Probably not. But there’s more to the story than meets the eye.
There’s a story that Benjamin Franklin thought the turkey should be the national bird instead of the eagle. In a 1784 letter addressed to Sarah, his daughter, Franklin wrote:
“For my own part I wish the bald eagle had not been chosen as the representative of our country. He is a bird of bad moral character. He does not get his living honestly. You may have seen him perched on some dead tree, where, too lazy to fish for himself, he watches the labour of the fishing hawk; and when that diligent bird has at length taken a fish, and is bearing it to his nest for the support of his mate and young ones, the bald eagle pursues him, and takes it from him. . . . the turkey is in comparison a much more respectable bird, and withal a true original native of America.”
People often interpret this story to mean that Franklin wanted to replace the eagle on the Great Seal of the United States with a turkey. In a November 1962 cover of “The New Yorker”, cartoonist Anatol Kovarsky did as much. But some historians suggest that Franklin wasn’t actually serious. “Yeah, he was joking,” comments Best Life magazine. Likewise, “The Eagle and the Shield: A History of the Great Seal of the United States” (1976), a book put out by the U.S. State Department and authored by Richard S. Patterson and Richardson Dougall, opines that “Franklin was probably not writing seriously,” adding that Franklin had already used the new eagle seal on some of his own publications.
So which is it? Did Franklin want the turkey to be our mascot, was he poking fun at the very idea of having a mascot, or was he making fun of something else entirely? These are good questions, given that Franklin actually helped design the very seal that he is allegedly roasting.
Franklin’s role in the seal design
The idea of the eagle as America’s national bird comes from the eagle’s presence on The Great Seal of the United States, also known as the Seal of the United States, according to History.com. On July 4, 1776, the very day that the U.S. declared its independence from Great Britain, the Continental Congress asked Franklin, John Adams and Thomas Jefferson to work as a committee to come up with a seal for the new nation, according to Britannica. Each founder came up with his own proposal, according to a National Archives record. Franklin proposed not a turkey, not an eagle, but this: A scene from Exodus — “Moses standing on the Shore, and extending his Hand over the Sea, thereby causing the same to overwhelm Pharoah … ” Franklin wrote in his proposal.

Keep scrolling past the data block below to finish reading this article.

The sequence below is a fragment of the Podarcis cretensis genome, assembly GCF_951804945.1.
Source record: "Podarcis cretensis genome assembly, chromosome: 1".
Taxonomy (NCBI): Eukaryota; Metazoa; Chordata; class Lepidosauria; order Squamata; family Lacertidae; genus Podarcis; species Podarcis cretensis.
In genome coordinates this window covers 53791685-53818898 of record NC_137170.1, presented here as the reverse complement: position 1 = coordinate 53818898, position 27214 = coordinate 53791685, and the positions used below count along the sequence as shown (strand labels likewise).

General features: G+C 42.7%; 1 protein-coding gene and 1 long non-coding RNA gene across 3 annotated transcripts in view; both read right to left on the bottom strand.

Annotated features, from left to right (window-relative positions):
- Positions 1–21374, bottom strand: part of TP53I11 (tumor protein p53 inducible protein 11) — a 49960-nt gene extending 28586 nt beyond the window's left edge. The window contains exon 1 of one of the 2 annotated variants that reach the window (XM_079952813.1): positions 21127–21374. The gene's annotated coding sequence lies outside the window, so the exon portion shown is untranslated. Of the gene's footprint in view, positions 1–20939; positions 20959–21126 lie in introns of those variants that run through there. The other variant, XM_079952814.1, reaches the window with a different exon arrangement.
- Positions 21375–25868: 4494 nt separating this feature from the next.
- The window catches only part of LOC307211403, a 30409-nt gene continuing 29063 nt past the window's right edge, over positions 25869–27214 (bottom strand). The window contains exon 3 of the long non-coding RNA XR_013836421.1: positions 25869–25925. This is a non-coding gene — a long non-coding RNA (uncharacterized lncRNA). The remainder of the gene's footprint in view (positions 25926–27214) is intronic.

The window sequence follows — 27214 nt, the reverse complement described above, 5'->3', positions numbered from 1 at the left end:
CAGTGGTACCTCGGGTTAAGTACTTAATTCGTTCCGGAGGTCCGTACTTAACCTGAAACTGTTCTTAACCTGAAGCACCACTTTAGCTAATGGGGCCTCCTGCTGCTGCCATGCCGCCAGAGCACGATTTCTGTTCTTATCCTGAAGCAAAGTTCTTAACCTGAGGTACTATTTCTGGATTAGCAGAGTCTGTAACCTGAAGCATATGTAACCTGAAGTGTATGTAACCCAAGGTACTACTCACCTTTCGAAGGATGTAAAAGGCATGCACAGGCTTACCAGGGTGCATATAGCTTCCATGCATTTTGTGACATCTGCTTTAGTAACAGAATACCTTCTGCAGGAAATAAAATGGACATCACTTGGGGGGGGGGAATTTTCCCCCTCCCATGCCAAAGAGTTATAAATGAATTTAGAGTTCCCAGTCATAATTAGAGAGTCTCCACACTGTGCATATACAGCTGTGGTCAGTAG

Franklin, Adams and Jefferson consulted with Philadelphia artist Pierre Eugène du Simitière about the design and ultimately chose a design of du Simitière’s — still no eagle — for the front of the seal, according to “The Eagle and the Shield.” For the back, they proposed using Franklin’s Exodus design. The group proposed this double-sided seal design, in the form of a written description, to congress in August 1776, but the legislative body tabled it.
In 1780, the design project passed to a new committee, of which Franklin was not a part. It was Philadelphia lawyer William Barton, who entered the project in 1782, who introduced an eagle into the design, according to History.com. Then Charles Thomson, secretary of congress, made some changes; check out his 1782 design at the National Archives. Two pieces of legislation, one in 1782 and one in 1789, made it official: An eagle was on our seal and thus became our de facto national bird.
Was Franklin serious?